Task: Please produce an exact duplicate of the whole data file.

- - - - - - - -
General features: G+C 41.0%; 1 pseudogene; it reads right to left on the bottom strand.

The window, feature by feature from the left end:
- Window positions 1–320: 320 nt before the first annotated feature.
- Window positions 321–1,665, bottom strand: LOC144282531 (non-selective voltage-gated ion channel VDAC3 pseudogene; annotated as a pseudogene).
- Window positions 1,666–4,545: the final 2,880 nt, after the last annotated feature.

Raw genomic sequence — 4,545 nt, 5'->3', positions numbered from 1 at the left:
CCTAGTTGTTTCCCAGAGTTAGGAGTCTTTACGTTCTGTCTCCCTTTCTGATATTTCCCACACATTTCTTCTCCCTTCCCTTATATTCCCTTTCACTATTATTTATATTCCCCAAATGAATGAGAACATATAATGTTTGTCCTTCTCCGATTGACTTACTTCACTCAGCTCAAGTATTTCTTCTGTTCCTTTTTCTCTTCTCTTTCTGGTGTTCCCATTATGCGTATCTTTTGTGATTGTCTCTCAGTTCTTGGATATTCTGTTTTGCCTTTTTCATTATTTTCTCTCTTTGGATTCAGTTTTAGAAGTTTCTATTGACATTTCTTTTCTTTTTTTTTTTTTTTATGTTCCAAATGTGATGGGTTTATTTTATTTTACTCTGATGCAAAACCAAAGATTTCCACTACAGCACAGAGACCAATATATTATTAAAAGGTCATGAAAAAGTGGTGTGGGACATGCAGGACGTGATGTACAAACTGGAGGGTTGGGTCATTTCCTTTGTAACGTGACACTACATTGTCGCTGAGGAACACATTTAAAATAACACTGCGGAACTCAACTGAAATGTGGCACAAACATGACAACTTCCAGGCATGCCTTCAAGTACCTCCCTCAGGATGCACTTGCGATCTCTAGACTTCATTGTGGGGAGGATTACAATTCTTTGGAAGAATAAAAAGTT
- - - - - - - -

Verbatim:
General features: G+C 41.0%; 1 pseudogene; it reads right to left on the bottom strand.

The window, feature by feature from the left end:
- Window positions 1–320: 320 nt before the first annotated feature.
- Window positions 321–1,665, bottom strand: LOC144282531 (non-selective voltage-gated ion channel VDAC3 pseudogene; annotated as a pseudogene).
- Window positions 1,666–4,545: the final 2,880 nt, after the last annotated feature.

Raw genomic sequence — 4,545 nt, 5'->3', positions numbered from 1 at the left:
CCTAGTTGTTTCCCAGAGTTAGGAGTCTTTACGTTCTGTCTCCCTTTCTGATATTTCCCACACATTTCTTCTCCCTTCCCTTATATTCCCTTTCACTATTATTTATATTCCCCAAATGAATGAGAACATATAATGTTTGTCCTTCTCCGATTGACTTACTTCACTCAGCTCAAGTATTTCTTCTGTTCCTTTTTCTCTTCTCTTTCTGGTGTTCCCATTATGCGTATCTTTTGTGATTGTCTCTCAGTTCTTGGATATTCTGTTTTGCCTTTTTCATTATTTTCTCTCTTTGGATTCAGTTTTAGAAGTTTCTATTGACATTTCTTTTCTTTTTTTTTTTTTTTATGTTCCAAATGTGATGGGTTTATTTTATTTTACTCTGATGCAAAACCAAAGATTTCCACTACAGCACAGAGACCAATATATTATTAAAAGGTCATGAAAAAGTGGTGTGGGACATGCAGGACGTGATGTACAAACTGGAGGGTTGGGTCATTTCCTTTGTAACGTGACACTACATTGTCGCTGAGGAACACATTTAAAATAACACTGCGGAACTCAACTGAAATGTGGCACAAACATGACAACTTCCAGGCATGCCTTCAAGTACCTCCCTCAGGATGCACTTGCGATCTCTAGACTTCATTGTGGGGAGGATTACAATTCTTTGGAAGAATAAAAAGTT